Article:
If you’re a rider or driver for Uber, you’re probably familiar with Uber Pool. It’s the thing everyone loves to hate and well still loves to hate. It’s the feature that lets you sit in a car with a few strangers in uncomfortable silence for 15 minutes until you reach your destination.
Uber came up with this idea as a way to give riders an even cheaper option than UberX, but in doing so, they’ve been burning through money trying to subsidize the lost revenue. Uber burning through money is not a new phrase, but it’s weird that they would spend millions a week to get riders to use their service that nobody likes. Well, nobody likes the service, but people do love the price.
Uber wondered how they can make an already unpleasant situation worse, so they unleashed Uber Express Pool in a few cities under a trial run. This feature is very similar to Uber Pool where you are quite possibly going to share your ride with a complete stranger (or three), but they give you the added bonus of making you walk a block or two before you can do it! I think they’re trying to see just how uncomfortable they can make it for everyone before people just start going back to UberX.
I live and drive in the Boston region, so I’ve had quite a bit of experience with Express Pool compared to many Uber drivers and riders around the country, and I will say the price is significantly cheaper. I’ve seen up to 50% off the already discounted Uber Pool price, but as a rider living in cold New England, walking a few blocks in freezing temperatures didn’t seem worth the few dollars I’d save. It’s been so cold this winter that I’ve often had people request Uber just to give them a ride 1/3rd of a mile, so needless to say, Express Pool doesn’t exactly blow up my app – yet.
Here are a few FAQ’s I thought of about my experience with Express Pool:
- What is their logic behind Express Pool? It’s to speed up pickups and dropoffs and have drivers take the most direct route possible. Like a bus. A bus that can only seat 4-6 passengers and you’re all so close to each other than you can tell what the person sitting next to you had for lunch. Also great for spreading the flu!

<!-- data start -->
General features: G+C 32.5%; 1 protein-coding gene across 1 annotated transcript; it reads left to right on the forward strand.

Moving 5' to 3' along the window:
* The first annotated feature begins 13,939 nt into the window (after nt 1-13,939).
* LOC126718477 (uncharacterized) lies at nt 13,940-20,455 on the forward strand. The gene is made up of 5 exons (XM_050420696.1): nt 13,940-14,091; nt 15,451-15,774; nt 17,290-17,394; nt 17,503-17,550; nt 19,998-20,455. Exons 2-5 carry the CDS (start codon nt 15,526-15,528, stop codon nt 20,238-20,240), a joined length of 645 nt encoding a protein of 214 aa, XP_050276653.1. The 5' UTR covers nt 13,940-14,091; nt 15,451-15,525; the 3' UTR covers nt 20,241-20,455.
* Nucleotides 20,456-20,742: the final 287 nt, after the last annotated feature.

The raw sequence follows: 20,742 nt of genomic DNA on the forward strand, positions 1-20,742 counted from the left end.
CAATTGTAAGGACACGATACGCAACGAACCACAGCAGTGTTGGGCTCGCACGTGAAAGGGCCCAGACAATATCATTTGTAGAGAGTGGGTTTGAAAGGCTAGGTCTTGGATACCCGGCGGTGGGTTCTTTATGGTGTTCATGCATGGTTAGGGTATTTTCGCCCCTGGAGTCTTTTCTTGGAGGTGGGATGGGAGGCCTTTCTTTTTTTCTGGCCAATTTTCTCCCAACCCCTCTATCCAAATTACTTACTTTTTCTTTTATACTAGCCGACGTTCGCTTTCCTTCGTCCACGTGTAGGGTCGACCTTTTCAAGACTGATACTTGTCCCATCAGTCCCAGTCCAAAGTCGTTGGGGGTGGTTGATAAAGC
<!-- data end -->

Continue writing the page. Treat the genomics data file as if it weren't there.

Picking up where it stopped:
- Is it easier for the driver? Yes and no. When done properly, the Express Pool is decent for staying on main roads and not driving all around to pick someone up. However, if you use Waze as your GPS, you’re probably driving through someone’s living room to get to your next stop.
- Does it pay less? Despite charging the rider a lot less for this ride, I have seen no difference in the amount they pay you for a normal Uber Pool ride (which is typically less than UberX). I don’t know if this will change in the future, but for a company hemorrhaging money, this can’t be good for their bottom line.
- Why are they doing it? Simple – to beat out Lyft. Despite what passengers may say, the rideshare app with the lowest price wins almost 99% of the time. I’ve had passengers say that they prefer Lyft over Uber or vice versa, but the reality is, that only matters when everything else is equal. Those people who claim to hate Uber will be hopping on an Express Pool if it charges them 50% less than Lyft.
- Won’t they run out of money? I’m pretty sure Uber is out of money and living off borrowed cash, so I guess losing a little more is no big deal to them?
- What is the real reason they can afford to do this? Right now, they can’t. However, Uber is hedging their bets that driverless cars are coming sooner than later and they will almost certainly be launched on Express Pool first. This is because the routes are more direct so the driverless car won’t have to take tons of backgrounds to pick people up. Once these cars are in play, Express Pool will begin to give them a profit as a large majority of the typical fare goes to the driver. Cut out the driver – increase the profits. Stick to main roads – increase confidence from passengers riding in driverless cars.
So, if you’re a driver out there. Don’t worry, Express Pool is likely here to stay! (notice the sarcasm). If you’re a rider, well you now have yet a cheaper option to get around the city, assuming you’re willing to walk for it.